The Courier News from Blytheville, Arkansas on July 8, 1966 · Page 2
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The Courier News from Blytheville, Arkansas · Page 2

Blytheville, Arkansas
Issue Date:
Friday, July 8, 1966
Page 2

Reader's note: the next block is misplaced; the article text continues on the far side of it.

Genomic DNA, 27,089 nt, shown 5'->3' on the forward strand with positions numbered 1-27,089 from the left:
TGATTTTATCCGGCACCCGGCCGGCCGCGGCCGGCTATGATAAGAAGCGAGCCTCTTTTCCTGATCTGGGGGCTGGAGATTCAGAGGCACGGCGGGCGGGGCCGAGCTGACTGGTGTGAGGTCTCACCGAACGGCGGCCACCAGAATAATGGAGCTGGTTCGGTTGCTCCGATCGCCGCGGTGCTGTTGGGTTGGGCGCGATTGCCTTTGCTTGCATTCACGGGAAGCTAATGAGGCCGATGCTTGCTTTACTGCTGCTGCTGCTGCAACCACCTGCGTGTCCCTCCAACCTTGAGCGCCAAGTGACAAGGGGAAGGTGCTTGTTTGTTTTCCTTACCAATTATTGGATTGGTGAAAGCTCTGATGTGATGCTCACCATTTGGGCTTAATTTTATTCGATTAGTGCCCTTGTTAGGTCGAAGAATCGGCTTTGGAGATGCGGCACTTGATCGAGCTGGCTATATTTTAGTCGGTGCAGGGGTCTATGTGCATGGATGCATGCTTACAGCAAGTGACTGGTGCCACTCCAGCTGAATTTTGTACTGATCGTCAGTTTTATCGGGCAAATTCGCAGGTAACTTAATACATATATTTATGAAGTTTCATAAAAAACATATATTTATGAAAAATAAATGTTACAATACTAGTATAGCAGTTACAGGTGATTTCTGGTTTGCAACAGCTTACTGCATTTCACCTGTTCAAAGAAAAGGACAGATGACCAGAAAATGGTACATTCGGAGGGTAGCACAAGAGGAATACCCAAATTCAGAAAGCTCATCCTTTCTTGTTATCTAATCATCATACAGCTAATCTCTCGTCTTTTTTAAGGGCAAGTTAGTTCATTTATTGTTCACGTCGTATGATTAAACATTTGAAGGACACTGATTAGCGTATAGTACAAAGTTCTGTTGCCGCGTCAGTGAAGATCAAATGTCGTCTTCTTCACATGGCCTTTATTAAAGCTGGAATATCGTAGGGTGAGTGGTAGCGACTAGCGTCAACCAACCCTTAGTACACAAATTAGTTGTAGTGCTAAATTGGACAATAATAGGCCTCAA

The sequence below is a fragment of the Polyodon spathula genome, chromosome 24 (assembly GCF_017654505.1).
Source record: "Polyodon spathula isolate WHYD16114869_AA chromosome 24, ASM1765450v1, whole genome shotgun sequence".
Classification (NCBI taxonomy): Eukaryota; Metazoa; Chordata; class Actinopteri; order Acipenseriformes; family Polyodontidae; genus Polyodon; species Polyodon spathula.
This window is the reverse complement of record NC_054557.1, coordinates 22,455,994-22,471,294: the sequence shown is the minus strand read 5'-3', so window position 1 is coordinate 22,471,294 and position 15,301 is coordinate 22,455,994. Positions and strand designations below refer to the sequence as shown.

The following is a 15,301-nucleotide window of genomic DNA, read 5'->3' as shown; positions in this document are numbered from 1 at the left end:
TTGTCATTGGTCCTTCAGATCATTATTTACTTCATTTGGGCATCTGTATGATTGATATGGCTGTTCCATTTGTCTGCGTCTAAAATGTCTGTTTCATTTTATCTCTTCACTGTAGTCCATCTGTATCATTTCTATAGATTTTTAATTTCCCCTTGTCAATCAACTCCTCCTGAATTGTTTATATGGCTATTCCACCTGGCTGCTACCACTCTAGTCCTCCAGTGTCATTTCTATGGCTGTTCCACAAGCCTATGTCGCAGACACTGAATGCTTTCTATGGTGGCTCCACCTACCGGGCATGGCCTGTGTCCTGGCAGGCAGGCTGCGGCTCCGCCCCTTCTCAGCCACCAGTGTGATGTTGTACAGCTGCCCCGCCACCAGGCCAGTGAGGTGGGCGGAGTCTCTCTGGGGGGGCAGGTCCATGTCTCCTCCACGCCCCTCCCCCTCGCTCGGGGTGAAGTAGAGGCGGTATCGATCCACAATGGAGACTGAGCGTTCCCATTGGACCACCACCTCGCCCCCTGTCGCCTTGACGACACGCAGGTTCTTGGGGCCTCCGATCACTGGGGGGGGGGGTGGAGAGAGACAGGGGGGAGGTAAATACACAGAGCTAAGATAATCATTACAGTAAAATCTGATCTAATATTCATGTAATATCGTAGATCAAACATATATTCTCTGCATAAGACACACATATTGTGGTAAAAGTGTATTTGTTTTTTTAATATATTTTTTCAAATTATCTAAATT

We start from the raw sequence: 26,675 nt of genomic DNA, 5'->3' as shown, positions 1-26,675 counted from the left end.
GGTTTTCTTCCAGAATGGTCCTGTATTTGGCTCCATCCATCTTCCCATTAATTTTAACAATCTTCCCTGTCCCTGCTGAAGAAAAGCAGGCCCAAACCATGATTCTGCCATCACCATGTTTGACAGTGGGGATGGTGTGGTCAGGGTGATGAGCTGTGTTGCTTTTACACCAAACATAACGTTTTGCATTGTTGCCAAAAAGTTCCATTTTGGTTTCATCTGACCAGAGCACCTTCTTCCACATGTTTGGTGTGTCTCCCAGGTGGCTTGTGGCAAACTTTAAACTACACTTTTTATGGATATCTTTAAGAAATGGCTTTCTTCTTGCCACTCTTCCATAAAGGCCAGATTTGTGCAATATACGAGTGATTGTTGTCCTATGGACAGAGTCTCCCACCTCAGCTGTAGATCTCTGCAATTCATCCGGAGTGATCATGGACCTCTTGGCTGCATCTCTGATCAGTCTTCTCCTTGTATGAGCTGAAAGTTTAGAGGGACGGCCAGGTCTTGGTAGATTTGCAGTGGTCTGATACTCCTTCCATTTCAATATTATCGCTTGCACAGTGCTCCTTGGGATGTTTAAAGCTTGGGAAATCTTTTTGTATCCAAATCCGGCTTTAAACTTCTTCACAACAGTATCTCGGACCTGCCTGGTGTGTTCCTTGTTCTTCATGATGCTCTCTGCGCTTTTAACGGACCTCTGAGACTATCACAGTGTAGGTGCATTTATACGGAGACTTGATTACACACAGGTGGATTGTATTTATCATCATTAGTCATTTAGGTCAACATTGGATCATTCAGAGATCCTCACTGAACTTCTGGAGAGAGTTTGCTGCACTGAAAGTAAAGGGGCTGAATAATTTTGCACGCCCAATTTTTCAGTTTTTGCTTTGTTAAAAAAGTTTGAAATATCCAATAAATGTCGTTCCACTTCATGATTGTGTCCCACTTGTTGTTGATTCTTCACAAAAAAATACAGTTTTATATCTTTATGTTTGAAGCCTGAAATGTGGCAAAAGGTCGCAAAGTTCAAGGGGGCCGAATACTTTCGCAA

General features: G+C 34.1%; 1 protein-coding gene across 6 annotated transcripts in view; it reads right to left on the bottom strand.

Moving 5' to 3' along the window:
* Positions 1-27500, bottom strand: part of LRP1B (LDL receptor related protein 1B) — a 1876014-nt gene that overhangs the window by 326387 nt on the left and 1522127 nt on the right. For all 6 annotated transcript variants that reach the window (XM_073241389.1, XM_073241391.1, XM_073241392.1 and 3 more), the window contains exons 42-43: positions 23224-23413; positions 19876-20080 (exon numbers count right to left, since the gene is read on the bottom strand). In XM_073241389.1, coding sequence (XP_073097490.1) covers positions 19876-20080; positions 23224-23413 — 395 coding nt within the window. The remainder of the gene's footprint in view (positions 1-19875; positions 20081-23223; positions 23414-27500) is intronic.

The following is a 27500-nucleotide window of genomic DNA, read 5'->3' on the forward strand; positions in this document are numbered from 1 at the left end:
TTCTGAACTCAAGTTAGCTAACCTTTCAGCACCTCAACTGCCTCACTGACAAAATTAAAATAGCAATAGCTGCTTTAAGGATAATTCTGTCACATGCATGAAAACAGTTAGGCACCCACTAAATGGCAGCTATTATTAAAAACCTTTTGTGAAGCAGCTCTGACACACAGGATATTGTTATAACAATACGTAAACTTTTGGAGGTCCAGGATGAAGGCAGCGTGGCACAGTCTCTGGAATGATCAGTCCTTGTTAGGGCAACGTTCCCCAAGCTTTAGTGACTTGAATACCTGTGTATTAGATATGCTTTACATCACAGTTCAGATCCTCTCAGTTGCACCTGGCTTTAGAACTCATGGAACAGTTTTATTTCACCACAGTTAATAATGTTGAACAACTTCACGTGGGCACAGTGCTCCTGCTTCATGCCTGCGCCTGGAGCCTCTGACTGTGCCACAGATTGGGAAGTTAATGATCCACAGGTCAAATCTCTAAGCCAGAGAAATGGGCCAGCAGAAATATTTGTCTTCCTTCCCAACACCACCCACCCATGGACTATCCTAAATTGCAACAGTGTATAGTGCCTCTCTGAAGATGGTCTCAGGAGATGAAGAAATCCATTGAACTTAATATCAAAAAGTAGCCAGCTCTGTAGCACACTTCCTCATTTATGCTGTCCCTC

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P*«e Tw> - BIythevllle (Ark.) Courier News - Friday, July r i r otifit at cJLa are profoundly meaningful; some people would go go 3ar as to say that words conftitute the only meaning we theory, language is have. By, this fickle. Good language, Uk« • good woman, is something that comes our way only after the most ardent courting, and, on those exceptional occasions when a magical phrase flirts more than a means to communication of ideas. Language is itself these ideas, and without it the ideas do not exist. My editor argued for such theory one day this week when he tried to relate to me the ecsfasy and agony of an event thaUhad happened to him the nighf before. What follows Is a paraphrasing of MB account: ' "I had been thinking of an editorial I planned to write, on the subject of citizen apathy in this election season. I had developed several notions that partly explained the public boredom, but hone of them, I knew, was quite explicit enough. So I gave up and made ready to go to bed. "to that moment between relaxation and sleep, when the mind — like an athlete's muscle before a second wind — released some secret energy of its own in the general dissipation of tension, a phrase flew into recognition! One single, magic phrase that said all, explained all, and tied the other theses together! "I knew that by following out the nuances of this phrase I could discover the truth that so frustrating!; had eluded me so far. I had it! All the evidence, all the absent argument was in that phrase ,and I went to sleep with the beatific hope of rising in the morning and beating out my discovery on the typewriter. "But: in the morning, the phrase was gone, and with it fte magic insights. Not all my cogitation could shake it loose from wherever it had flown. "And, baby, all I could do was do the best I could with those conclusions, unsatisfying as they were, that I'd already reached. 1 Thbse of us who took English Lit courses seriously might remember Coleridge's description of how the concluding phrases of his remarkable poem "Kubla Khan" escapedhim when he was temporarily interrupted by a "person on business;" Coleridge had composed sorfle « incredibly beautiful lints before-the interruption, but found to his horror upon resuming the work that "though (I) still retained sorne vague arid dinj recollection of the general purport'; of the vision, yet, with tfte exception of some eight or ten the rest had passed away like the |mages on the surface of a stream into which a stope has been cast, but, alas! without the after restoration of the latter!" * * * Language, like a w o m a n, Is Today In History By THE ASSOCIATED Today is Friday, July 8, the 189th day of 1966. There are 176 days left in the year. Today's highlight in history: On this date in 1894, president Grover Cleveland declared martial law in Chicago as the result of strike disorders. On this date In 1889, John L. Sullivan beat Jake Kilrajn in the 75th round of -the lastbare-knuckle heavyweight boxing championship fight. In; 1900, the U.S. sent troops to China to suppress the Boxer Rebellion. In 1907, the famed Ziegfeld Follies was first produced. In 1943, Japanese suicide planes heavily damaged two of the largest British aircraft carriers in the Pacific — the In- difaligable and the Victorious. In 1946, the Allied Council of Foreign Minister? agreed to issue invitations for a peace conference in Paris. Ten years ago — The lay-offs In Industries dependent upon steel ncared the 100,000 mark as ; a crippling national steel strike entered its second week. Ffve years ago .- President Kennedy met at Hyannis Port, Mass., with three of his principal advisers. The session was described as a wide - ranging discussion of the problems of Germany and Berlin. One year ago 1 - After the second straight day of civil rights marches in Bogaluia, La., two Negroes attacked a white man, shooting snd n- riouily wounding him. __ with our vision, we are damned if we hesitate to grasp it, as the lecher is damned who, in the early chance of a conquest, says to himself, "But, wait a minute! Am I really sure she was smiling at me? ' Yes, Charlie, she was really smiling at you, but you've blown it now, and don't blame the lady. Most of us have experienced variations — more modest, perhaps — of the disasters that befell Messrs. Haines and Coleridge. The man to whom a redeeming phrase occurs too late to effect the Outcome of a personal ' crisis laments, "If only I'd said that!" What he means is, "If only I'd been that! Which I could have been if I'd only said that!" We are, after all, so largely what we say. No matter the vulgarity of William Jennings Bryan's public nose - picking! When the man spoke, his words lent majesty to his person. It is the eloquence, not the mucous, that we remember when we think of Bryan. So It is "with the rest of us. We are what we say. The man who begins a sentence for the fifty-seventh time with Maxwell Smart's "Would you believe...." is begging us to disbelieve not-only his imminent sentence, but anything else he might say. By allowing his vocabulary to be determined by the worst sort of communications hack, he tells us that quite likely his personality is pre-fabricated in some equally dismal pool of cess. The man who says, "Our company's coverage is excellent in tentis of benefits," is not going to sell me any insurance. He can have no idea of what he is trying to tell me, or else he would have said, "Our company offers excellent benefits." One can speak (and act) "in terms of" Chinese, of four-letter words, or of any other linguistic form, but if there is a special class of terms for "benefits" outside language, I am not aware of it. There is a vast supply of such machine • made cliches, and hey are odious because they drain the substance from our real talk the way a cancer cell steals nourishment from an organic cell. Particularly odious are such phrases as "Sorry about that!" (meaning, in effect, that nobody sorry at all) and "I'm no lelieveing It," a counterpoint to he Get Smart phrase that shows encouraging signs of •caching obsolescence after five-year vogue. Perhaps the worst offender, since it substitutes for and effaces the sentiment it is intended to convey is the phrase, "We seem to have a problem in communicating." Yes, baby, we sure do, and, as long as you talk like that, I hope we always will. One must confess in all humility that we journalists — and that includes we e g o t i s t s-at- large — have wreaked our own horrid cliches on the public. We have "cited;" we have "briefed;" we have "called for;" we have "termed;" we have even, Heaven help us, "orientated" and perhaps we should be shot for all this. But let us .plead in our defense that we are distressed men. We lie awake at night hoping that, ere midnight falls, the Goddess of Words will tell us all. And if she reveals as much as five precious words to us we hope against experience to bring these treasures to our typewriters before they evaporate into the night. It is usually a futile hope. It is frustrating, in terms of anything you care to mention. ttememoer p«y Your GASOLINE Price Reduction ETHYL 31 9 Reg. 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